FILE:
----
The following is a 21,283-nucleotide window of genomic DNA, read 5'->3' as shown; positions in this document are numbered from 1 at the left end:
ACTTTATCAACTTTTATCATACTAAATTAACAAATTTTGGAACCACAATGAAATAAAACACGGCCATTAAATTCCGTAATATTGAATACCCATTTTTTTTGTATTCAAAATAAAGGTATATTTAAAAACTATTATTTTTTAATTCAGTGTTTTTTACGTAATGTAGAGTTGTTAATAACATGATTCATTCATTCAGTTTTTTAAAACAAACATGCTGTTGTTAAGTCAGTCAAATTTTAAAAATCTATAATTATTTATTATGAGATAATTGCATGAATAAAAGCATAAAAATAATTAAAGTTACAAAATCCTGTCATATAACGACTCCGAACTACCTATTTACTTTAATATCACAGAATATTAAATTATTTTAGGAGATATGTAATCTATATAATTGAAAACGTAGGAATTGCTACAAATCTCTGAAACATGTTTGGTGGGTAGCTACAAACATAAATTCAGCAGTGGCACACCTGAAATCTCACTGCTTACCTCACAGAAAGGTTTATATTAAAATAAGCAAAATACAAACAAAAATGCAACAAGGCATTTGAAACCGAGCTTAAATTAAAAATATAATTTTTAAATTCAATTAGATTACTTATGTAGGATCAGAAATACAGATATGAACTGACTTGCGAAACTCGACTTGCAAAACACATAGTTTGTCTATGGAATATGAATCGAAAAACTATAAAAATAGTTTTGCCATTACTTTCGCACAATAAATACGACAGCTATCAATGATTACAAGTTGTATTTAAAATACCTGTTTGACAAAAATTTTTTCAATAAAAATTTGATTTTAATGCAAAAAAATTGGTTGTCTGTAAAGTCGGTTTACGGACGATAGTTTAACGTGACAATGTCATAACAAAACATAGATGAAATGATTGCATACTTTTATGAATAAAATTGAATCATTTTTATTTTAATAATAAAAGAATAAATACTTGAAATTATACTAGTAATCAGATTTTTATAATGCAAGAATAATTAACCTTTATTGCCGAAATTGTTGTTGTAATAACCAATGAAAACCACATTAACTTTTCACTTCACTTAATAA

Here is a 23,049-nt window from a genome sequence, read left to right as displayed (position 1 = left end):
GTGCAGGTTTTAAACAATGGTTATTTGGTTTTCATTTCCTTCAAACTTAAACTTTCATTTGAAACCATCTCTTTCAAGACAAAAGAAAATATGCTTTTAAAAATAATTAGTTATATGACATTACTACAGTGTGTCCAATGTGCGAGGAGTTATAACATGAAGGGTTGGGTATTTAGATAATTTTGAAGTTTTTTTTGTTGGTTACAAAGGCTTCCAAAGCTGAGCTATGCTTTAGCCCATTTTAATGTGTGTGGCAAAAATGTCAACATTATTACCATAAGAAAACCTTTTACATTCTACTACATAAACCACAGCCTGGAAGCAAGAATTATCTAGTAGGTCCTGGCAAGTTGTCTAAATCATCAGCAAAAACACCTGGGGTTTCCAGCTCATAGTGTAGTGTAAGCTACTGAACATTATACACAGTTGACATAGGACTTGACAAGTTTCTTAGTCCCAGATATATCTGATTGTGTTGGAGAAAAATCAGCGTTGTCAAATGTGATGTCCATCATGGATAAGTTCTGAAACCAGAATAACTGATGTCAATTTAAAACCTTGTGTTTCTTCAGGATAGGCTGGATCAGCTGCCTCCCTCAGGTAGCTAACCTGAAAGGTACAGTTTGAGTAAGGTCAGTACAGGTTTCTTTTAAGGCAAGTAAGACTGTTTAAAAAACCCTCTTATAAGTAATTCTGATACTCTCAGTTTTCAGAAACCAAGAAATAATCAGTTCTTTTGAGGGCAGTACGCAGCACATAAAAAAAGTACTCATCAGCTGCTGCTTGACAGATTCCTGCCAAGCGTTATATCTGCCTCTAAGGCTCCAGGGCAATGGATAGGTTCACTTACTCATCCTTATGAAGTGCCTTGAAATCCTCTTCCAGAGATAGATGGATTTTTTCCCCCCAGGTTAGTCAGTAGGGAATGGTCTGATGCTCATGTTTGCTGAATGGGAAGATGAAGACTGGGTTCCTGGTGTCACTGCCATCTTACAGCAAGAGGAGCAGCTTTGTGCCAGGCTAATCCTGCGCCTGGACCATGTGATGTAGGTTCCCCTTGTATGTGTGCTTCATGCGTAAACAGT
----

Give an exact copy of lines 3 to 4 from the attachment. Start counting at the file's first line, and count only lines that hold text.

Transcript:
Here is a 23,049-nt window from a genome sequence, read left to right as displayed (position 1 = left end):
GTGCAGGTTTTAAACAATGGTTATTTGGTTTTCATTTCCTTCAAACTTAAACTTTCATTTGAAACCATCTCTTTCAAGACAAAAGAAAATATGCTTTTAAAAATAATTAGTTATATGACATTACTACAGTGTGTCCAATGTGCGAGGAGTTATAACATGAAGGGTTGGGTATTTAGATAATTTTGAAGTTTTTTTTGTTGGTTACAAAGGCTTCCAAAGCTGAGCTATGCTTTAGCCCATTTTAATGTGTGTGGCAAAAATGTCAACATTATTACCATAAGAAAACCTTTTACATTCTACTACATAAACCACAGCCTGGAAGCAAGAATTATCTAGTAGGTCCTGGCAAGTTGTCTAAATCATCAGCAAAAACACCTGGGGTTTCCAGCTCATAGTGTAGTGTAAGCTACTGAACATTATACACAGTTGACATAGGACTTGACAAGTTTCTTAGTCCCAGATATATCTGATTGTGTTGGAGAAAAATCAGCGTTGTCAAATGTGATGTCCATCATGGATAAGTTCTGAAACCAGAATAACTGATGTCAATTTAAAACCTTGTGTTTCTTCAGGATAGGCTGGATCAGCTGCCTCCCTCAGGTAGCTAACCTGAAAGGTACAGTTTGAGTAAGGTCAGTACAGGTTTCTTTTAAGGCAAGTAAGACTGTTTAAAAAACCCTCTTATAAGTAATTCTGATACTCTCAGTTTTCAGAAACCAAGAAATAATCAGTTCTTTTGAGGGCAGTACGCAGCACATAAAAAAAGTACTCATCAGCTGCTGCTTGACAGATTCCTGCCAAGCGTTATATCTGCCTCTAAGGCTCCAGGGCAATGGATAGGTTCACTTACTCATCCTTATGAAGTGCCTTGAAATCCTCTTCCAGAGATAGATGGATTTTTTCCCCCCAGGTTAGTCAGTAGGGAATGGTCTGATGCTCATGTTTGCTGAATGGGAAGATGAAGACTGGGTTCCTGGTGTCACTGCCATCTTACAGCAAGAGGAGCAGCTTTGTGCCAGGCTAATCCTGCGCCTGGACCATGTGATGTAGGTTCCCCTTGTATGTGTGCTTCATGCGTAAACAGT